Read John 6

Key Verse: John 6:51c “…the bread I shall give is My flesh, which I shall give for the life of the world.”

Jesus certainly was skilled in alienating people. First of all there were His very exclusive claims to deity. Secondly, there was His flagrant disregard for the religious sensibilities of the Pharisees. Then there was His “lonerism”; He would get a big crowd, hanging on His every words, and thought nothing of walking (or boating, as the case may be) away. But the great offense was what is recorded in this chapter.

A day after Jesus had fed the five thousand with five barley loaves and two small fishes, He took the rest of the day off. That night he took a stroll on the lake–much to His disciples’ astonishment. The next morning, some of the crowd from the day before caught up with Him in Capernaum. They wanted another free meal, but Jesus wouldn’t co-operate. Then they asked for a sign–“How about some heavenly bread, Jesus?”, they asked. Can you believe it? The food they had ingested at the previous day’s miraculous meal wasn’t even digested, and they’re asking Jesus to perform “a miraculous sign” so they can believe in Him. Were they blind? Stupid? Or just plain dense?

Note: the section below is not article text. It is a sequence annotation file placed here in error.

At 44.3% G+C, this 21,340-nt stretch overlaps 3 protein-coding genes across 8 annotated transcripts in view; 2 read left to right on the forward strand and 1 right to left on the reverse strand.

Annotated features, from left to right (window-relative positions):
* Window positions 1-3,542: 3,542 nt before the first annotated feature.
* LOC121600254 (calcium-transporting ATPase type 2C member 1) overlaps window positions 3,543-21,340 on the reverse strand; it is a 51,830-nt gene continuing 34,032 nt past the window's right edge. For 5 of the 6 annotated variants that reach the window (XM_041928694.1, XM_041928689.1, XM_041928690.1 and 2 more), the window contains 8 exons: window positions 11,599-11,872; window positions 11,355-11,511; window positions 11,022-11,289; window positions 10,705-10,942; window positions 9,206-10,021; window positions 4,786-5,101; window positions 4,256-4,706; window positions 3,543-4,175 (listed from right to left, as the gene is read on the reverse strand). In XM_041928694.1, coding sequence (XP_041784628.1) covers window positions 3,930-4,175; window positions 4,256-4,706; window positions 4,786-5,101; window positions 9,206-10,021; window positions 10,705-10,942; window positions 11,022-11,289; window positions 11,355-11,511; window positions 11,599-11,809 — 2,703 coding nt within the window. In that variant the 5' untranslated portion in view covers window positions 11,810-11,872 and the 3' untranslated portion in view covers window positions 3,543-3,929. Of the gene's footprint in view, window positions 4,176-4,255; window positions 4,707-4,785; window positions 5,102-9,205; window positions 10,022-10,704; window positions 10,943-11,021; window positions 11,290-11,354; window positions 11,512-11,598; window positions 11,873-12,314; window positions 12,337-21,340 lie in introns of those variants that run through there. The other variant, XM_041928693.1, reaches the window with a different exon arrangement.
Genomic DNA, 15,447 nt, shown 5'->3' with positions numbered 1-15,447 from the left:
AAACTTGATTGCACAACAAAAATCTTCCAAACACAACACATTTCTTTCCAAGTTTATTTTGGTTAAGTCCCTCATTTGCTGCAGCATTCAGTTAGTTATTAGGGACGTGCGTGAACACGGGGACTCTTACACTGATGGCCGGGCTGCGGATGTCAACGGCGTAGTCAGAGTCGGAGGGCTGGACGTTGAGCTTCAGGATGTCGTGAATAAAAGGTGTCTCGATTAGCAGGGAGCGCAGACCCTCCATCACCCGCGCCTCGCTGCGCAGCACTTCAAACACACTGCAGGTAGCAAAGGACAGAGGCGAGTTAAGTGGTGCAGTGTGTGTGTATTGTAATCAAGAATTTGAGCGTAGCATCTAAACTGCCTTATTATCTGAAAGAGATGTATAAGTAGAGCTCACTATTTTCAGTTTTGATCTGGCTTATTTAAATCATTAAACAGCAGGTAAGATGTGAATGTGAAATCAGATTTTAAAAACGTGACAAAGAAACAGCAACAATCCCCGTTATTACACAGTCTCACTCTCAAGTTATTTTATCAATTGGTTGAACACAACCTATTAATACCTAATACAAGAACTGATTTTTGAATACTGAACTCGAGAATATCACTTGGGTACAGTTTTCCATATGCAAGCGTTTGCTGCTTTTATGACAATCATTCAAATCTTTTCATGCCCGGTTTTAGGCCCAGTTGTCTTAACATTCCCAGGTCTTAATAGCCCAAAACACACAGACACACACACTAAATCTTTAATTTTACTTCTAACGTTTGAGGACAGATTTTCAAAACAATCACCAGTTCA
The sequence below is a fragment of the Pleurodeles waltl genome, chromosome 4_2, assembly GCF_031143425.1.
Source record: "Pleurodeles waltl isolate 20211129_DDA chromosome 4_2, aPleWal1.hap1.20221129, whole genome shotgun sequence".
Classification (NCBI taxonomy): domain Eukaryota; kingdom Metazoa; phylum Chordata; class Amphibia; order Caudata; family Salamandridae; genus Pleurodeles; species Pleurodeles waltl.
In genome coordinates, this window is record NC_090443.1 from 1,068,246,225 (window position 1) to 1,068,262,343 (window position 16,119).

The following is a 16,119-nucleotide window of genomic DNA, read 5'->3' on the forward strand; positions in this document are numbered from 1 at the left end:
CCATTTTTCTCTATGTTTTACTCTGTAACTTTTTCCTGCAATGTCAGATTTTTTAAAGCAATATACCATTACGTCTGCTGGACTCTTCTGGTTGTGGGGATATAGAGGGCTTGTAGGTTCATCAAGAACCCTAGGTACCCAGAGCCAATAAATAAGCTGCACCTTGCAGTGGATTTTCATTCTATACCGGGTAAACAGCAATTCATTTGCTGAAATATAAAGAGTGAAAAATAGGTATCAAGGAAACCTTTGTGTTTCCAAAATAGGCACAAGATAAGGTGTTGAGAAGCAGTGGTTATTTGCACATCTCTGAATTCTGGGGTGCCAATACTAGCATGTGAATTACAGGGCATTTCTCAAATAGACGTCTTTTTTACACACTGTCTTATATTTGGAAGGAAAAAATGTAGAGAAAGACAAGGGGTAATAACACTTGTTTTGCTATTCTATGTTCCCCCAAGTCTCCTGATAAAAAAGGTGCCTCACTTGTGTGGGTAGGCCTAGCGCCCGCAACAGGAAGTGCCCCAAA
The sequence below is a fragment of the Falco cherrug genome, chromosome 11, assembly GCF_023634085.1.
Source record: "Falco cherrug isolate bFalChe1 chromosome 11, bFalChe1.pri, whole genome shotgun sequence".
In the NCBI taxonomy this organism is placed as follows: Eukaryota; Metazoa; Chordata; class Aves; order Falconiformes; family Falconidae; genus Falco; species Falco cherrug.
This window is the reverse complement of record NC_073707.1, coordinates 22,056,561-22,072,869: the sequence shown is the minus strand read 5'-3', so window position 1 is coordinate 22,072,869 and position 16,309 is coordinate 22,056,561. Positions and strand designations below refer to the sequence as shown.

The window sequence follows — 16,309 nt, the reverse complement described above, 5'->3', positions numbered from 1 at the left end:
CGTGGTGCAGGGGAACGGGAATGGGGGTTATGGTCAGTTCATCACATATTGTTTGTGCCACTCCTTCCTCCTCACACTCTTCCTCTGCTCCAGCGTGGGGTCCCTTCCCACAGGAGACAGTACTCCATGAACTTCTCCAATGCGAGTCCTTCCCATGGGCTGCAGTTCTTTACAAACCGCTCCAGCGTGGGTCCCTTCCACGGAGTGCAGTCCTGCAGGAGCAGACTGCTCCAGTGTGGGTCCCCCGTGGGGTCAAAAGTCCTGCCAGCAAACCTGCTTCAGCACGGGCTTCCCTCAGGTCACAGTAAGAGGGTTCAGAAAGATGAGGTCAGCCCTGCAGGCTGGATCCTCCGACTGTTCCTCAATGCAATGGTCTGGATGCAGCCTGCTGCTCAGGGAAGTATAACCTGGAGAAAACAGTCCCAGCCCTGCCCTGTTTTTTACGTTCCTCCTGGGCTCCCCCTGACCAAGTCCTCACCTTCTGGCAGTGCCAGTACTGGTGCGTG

Jesus ignores their lobotomous density and tells them (to continue the bread imagery) that He is, metaphorically, the “bread of life”. Then comes the great offense.

He tells them they’re going to have to “eat the flesh of the Son of Man and drink His blood” if they want to have “life”. While they’re gasping at that, He goes on to compare the bread of His flesh to the manna which their forefathers ate. Little wonder we read, “From this time many of His disciples turned back and no longer followed Him” (v.66). Jesus had gone too far. They had all heard or read enough of pagan religious systems which incorporated cannibalistic practices, and wanted nothing to do with this. “His ego has exploded”, they must have thought. And Jesus just let them go, without any further explanation.

Little did any of His disciples realize that Jesus was speaking of His death on Calvary, where He became the “Lamb of God who takes away the sins of the world.” The Passover seder’s broken and blessed bread and the outpoured and blessed wine became the symbols of salvation. And every time we partake, we “remember His death, until He comes.”

The great offense has become the great atonement.